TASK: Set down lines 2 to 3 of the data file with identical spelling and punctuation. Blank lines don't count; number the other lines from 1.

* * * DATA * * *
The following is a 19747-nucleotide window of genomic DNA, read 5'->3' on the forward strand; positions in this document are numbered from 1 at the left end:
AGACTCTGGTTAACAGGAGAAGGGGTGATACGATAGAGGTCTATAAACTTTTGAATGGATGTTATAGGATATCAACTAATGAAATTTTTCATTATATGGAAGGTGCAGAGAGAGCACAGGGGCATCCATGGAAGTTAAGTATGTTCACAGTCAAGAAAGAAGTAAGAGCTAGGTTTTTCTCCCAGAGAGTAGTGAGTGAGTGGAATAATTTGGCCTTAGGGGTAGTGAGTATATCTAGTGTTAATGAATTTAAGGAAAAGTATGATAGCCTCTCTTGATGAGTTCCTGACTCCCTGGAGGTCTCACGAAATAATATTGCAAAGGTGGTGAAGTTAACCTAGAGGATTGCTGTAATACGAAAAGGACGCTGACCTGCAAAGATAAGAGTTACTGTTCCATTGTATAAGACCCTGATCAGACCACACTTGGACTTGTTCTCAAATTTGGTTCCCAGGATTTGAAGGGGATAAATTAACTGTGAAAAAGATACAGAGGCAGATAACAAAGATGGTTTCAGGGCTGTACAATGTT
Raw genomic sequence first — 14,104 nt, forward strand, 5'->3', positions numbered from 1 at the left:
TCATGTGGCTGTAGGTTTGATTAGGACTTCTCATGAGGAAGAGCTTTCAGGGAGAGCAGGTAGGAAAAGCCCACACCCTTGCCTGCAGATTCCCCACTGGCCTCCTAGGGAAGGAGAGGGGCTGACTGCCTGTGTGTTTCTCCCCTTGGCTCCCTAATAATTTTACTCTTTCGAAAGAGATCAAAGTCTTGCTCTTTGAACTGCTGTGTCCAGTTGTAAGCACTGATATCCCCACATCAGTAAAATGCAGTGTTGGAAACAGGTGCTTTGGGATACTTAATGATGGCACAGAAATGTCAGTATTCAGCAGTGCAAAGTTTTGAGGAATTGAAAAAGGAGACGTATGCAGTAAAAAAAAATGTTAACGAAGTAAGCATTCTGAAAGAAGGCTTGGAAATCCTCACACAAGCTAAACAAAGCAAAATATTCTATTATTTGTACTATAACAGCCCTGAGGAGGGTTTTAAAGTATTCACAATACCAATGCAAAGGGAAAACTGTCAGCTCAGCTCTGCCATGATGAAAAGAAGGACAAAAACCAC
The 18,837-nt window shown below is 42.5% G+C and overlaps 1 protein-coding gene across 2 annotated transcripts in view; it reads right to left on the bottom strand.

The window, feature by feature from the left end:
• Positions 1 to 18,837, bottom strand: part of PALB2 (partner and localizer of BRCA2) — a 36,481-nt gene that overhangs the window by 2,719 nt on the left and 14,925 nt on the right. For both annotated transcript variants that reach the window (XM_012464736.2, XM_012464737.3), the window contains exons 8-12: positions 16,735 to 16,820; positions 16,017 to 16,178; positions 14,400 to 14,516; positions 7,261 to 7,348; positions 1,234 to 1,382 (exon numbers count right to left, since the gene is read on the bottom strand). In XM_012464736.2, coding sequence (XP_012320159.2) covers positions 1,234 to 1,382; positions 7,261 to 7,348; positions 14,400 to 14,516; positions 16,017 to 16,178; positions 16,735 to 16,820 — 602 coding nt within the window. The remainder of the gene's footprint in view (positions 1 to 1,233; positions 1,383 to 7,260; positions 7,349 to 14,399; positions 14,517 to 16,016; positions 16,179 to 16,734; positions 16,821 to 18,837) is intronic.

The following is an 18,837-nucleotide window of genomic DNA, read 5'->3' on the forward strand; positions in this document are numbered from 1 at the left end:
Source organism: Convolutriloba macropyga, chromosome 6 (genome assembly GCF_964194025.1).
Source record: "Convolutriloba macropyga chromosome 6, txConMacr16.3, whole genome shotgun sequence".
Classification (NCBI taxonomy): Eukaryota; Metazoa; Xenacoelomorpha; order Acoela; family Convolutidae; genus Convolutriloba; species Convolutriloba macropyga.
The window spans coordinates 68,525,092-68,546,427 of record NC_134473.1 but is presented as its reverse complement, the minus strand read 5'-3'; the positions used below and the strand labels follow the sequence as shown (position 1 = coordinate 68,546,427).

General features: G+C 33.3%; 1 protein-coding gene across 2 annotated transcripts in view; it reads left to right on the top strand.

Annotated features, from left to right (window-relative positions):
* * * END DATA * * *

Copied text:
AGACTCTGGTTAACAGGAGAAGGGGTGATACGATAGAGGTCTATAAACTTTTGAATGGATGTTATAGGATATCAACTAATGAAATTTTTCATTATATGGAAGGTGCAGAGAGAGCACAGGGGCATCCATGGAAGTTAAGTATGTTCACAGTCAAGAAAGAAGTAAGAGCTAGGTTTTTCTCCCAGAGAGTAGTGAGTGAGTGGAATAATTTGGCCTTAGGGGTAGTGAGTATATCTAGTGTTAATGAATTTAAGGAAAAGTATGATAGCCTCTCTTGATGAGTTCCTGACTCCCTGGAGGTCTCACGAAATAATATTGCAAAGGTGGTGAAGTTAACCTAGAGGATTGCTGTAATACGAAAAGGACGCTGACCTGCAAAGATAAGAGTTACTGTTCCATTGTATAAGACCCTGATCAGACCACACTTGGACTTGTTCTCAAATTTGGTTCCCAGGATTTGAAGGGGATAAATTAACTGTGAAAAAGATACAGAGGCAGATAACAAAGATGGTTTCAGGGCTGTACAATGTT
Raw genomic sequence first — 14,104 nt, forward strand, 5'->3', positions numbered from 1 at the left: